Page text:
Humanity’s desire for change but not instability is explored. In this context, it is proposed that a key ‘balancing aid’ of society is openness. Converse attributes, such as secrecy, reserve and tact, are also discussed, following the ideas of Sissela Bok. A particular interest in openness can be traced to the thought and advocacy of Niels Bohr, at the beginning of the nuclear age, when the problems were thought about mainly in terms of security. His ideas and efforts to promote an open world are reviewed in the light of subsequent developments. These developments are not restricted to nuclear matters. The qualitative proliferation of kinds of instability (perhaps combining into John Beddington’s ‘perfect storm’) is relevant. This proliferation justifies extension of Bohr’s concerns with security to the wider realm of stability. It is also proposed in this paper that Bohr’s use of the term confidence, which was an important element of his argument for an open world, requires refinement, with a distinction between confidence in others (trust) and self-confidence (necessary for openness). The paper ends with a section on ‘improving our prospects’.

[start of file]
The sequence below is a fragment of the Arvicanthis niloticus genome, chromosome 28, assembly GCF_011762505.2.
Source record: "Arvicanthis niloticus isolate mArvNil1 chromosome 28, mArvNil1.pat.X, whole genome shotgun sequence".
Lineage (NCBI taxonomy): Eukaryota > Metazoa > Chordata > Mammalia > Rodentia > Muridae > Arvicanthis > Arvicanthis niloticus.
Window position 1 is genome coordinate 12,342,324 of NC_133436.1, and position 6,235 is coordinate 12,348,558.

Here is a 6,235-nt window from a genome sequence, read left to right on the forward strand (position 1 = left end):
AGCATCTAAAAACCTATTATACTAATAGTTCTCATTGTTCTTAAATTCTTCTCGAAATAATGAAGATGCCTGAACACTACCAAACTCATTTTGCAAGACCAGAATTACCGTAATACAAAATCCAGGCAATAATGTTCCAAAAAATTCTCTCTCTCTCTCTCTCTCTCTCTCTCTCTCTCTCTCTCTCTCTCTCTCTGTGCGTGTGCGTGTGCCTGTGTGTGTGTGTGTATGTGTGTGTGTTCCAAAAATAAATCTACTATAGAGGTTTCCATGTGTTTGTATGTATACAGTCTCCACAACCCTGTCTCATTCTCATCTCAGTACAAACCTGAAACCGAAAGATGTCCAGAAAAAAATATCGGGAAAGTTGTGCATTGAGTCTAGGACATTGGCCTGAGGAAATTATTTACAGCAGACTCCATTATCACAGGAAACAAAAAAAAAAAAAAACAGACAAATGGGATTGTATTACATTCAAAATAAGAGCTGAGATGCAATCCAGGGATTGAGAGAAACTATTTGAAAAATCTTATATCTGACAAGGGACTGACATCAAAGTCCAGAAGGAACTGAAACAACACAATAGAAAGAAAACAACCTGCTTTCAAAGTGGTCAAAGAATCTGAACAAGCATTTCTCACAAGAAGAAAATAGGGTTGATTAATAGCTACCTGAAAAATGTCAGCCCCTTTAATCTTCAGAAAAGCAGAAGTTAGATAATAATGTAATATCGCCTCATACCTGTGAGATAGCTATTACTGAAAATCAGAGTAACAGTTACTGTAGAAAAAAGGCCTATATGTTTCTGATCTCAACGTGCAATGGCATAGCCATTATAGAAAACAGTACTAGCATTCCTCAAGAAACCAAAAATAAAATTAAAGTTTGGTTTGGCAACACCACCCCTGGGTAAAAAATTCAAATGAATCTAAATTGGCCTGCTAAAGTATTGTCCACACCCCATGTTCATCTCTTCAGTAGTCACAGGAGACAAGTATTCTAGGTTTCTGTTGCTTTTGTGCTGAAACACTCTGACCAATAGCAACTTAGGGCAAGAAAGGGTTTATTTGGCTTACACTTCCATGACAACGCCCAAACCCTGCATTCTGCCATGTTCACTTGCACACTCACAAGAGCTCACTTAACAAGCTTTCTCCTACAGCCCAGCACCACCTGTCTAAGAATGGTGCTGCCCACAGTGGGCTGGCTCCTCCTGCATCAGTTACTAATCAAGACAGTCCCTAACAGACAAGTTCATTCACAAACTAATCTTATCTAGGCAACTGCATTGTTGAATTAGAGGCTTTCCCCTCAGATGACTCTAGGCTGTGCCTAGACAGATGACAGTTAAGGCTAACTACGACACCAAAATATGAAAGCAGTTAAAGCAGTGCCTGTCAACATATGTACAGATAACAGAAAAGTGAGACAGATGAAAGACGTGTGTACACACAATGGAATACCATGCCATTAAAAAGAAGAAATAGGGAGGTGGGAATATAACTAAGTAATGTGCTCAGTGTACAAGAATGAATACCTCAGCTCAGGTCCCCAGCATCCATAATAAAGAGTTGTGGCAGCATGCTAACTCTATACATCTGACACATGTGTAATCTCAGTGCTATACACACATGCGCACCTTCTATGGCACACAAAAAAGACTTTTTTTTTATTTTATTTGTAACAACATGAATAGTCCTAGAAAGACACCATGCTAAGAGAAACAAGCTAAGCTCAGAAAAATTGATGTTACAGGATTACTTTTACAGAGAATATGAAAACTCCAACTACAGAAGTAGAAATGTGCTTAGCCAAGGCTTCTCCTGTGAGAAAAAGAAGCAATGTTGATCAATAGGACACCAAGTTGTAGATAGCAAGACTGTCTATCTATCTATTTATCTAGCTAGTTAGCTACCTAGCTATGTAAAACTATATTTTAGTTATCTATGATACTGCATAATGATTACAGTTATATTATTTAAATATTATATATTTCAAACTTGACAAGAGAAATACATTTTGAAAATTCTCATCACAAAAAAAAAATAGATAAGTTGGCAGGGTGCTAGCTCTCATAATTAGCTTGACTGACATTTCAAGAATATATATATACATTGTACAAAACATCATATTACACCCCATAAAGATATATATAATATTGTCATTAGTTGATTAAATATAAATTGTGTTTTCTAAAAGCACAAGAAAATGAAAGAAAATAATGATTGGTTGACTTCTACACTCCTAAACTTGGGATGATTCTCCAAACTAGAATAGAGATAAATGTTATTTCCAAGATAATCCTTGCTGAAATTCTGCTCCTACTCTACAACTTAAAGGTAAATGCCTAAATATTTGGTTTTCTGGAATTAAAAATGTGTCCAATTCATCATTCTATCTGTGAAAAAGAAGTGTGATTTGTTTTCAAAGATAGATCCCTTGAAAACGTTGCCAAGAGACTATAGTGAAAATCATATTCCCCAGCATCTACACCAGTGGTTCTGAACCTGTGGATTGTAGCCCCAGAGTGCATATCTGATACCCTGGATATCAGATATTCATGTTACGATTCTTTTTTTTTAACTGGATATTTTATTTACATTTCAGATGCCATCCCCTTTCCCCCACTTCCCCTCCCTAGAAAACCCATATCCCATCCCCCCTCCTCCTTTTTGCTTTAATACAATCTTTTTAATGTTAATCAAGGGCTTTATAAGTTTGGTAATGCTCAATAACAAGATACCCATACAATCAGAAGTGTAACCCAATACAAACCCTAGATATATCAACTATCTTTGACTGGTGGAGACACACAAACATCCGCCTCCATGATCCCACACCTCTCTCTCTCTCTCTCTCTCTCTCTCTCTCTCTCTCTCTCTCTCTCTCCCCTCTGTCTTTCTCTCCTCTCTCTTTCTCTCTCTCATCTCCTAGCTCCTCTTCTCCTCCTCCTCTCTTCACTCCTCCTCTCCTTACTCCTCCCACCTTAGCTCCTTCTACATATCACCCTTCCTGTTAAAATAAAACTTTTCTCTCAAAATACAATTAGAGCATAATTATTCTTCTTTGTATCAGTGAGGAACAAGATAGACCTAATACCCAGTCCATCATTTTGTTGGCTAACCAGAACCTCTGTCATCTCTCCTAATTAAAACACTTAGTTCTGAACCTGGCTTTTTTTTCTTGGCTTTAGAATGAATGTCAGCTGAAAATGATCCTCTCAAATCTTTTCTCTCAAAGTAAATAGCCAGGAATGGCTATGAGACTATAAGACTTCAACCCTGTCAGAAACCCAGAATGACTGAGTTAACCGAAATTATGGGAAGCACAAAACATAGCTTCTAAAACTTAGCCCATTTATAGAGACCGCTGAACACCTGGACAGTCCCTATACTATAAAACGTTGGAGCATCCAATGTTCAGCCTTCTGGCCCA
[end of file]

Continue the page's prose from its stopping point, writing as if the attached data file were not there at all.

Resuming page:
- Niels Bohr
- Sissela Bok